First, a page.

Polytempic Polymicrotonal Music: The Road Less Traveled

PDF Polytempic Polymicrotonal Music: The Road Less Traveled September 8, 2022

Book author
  1. Peter Alexander Thoegersen

This book introduces polytempic polymicrotonality as a new musical aesthetic. It proposes music with more than one microtonal tuning system and discusses examples from the literature to give an historic framework showing that this tendency has been present throughout human musical history. Polytempo is a tool for which polymicrotonal structures can function in relief from its background, and it acts as a frame, or ground structure, that is multidimensional, akin to the advancement of perspective in Renaissance art. The book has historic significance as it is the only book of its category, or genre, in music that features polymicrotonality in music composition or production. It displays examples of music literature for musical precedence in this area, focusing on Charles Ives’s Universe Symphony, unfinished since 1925.


Charles Ives’s Universe Symphony is the first, and up to now, possibly the only polytempic polymicrotonal work. Written between 1915– 1926, the Universe Symphony lay in disrepair for half a century until two individuals, Larry Austin in 1974 and Johnny Reinhard in 1996, pieced together the scraps and notes of the score, [in their original intention, as Ives proscribed in his notes], and, released two vastly different versions. The version that best suits the scope of polymicrotonality is Reinhard’s version, from 1996, which released the official Universe Symphony score and recording through the American Festival of Microtonal Music, approved by the Charles Ives.

Within the Universe Symphony, there are three levels of tempi and four different tunings. These impart a structurally stratified, deeper, and more powerful listening experience for the audience than even Ives’s Symphony No. 4, which is already a wonderfully temporally and rhythmically stratified architecture. The differing tunings yield microtones that go well beyond Ives’s Three Quartertone Pieces and point to a completely startling, evocative, and pioneering use of pitch color never before heard.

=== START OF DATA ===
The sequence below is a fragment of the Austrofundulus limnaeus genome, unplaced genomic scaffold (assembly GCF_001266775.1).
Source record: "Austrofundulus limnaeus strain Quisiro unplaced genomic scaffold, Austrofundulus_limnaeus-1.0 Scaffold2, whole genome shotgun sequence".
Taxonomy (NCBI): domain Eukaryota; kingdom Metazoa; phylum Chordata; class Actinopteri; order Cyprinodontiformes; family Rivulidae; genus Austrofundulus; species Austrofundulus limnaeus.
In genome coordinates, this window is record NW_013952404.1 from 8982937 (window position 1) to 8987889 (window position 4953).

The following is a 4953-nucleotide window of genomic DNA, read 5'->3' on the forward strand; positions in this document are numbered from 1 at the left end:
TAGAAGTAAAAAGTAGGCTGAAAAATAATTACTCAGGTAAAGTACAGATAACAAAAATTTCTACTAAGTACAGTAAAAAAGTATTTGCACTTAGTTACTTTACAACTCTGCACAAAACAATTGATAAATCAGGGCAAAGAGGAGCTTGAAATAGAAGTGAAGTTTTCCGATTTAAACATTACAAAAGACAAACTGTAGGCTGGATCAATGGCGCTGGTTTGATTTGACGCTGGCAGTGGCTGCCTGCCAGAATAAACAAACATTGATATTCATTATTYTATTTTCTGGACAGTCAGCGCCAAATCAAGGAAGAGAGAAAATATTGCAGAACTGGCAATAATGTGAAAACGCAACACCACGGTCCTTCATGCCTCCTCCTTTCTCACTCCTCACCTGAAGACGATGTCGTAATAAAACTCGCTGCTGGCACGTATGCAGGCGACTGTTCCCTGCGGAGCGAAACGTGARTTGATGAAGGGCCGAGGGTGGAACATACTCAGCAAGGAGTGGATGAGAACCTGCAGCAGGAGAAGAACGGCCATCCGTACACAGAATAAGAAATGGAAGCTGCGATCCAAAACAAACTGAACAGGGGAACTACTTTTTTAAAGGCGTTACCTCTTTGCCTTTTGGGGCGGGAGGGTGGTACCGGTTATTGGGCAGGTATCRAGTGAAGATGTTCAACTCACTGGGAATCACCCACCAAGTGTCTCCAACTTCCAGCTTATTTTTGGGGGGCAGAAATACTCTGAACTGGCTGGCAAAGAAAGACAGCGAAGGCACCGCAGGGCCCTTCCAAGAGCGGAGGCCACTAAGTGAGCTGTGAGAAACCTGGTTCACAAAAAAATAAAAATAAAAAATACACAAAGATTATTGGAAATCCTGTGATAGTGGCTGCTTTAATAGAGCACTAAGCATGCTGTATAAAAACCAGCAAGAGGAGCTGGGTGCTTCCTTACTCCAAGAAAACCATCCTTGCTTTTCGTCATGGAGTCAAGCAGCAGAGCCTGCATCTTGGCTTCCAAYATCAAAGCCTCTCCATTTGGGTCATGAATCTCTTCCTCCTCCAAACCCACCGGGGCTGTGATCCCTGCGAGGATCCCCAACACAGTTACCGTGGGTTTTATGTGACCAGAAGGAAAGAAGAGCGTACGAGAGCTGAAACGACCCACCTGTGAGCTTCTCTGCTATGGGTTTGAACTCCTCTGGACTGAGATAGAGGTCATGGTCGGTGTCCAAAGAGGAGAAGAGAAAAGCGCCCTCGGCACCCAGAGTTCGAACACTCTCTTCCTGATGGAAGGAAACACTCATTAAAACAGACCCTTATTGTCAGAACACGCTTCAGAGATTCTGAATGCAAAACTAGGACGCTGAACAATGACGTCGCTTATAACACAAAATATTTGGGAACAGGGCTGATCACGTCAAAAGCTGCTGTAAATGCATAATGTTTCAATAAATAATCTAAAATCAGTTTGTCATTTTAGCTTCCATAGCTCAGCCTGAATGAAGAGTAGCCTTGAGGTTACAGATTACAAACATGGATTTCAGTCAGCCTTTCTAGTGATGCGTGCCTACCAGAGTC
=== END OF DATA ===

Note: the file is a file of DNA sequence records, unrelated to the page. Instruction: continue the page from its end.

The significance and vast potential of polytempic polymicrotonal music can be seen by comparing this phenomenon with the similar polytextuality of the early motets of the fourteenth century, the Italian trecento. Then polyphony was in its infancy, and composers were willing to separate the simultaneous melodies by using differing texts, which were often polytextual literature (for example, French and Latin3) in order to create independence and individuality in the melodic lines. The trecento polytextuality is a perfect analogy for polymicrotonality, except that gradations of pitch are used in the latter to define the voice part in extreme subtlety; further independence is achieved by setting each line in a different tempo. Just as it is possible that the trecento composer experienced greater freedom than many twentieth-century composers, this author intends to help define a style that takes Ives’s Universe Symphony as a foundation, building thereon music of unprecedented freedom for the twenty-first century.
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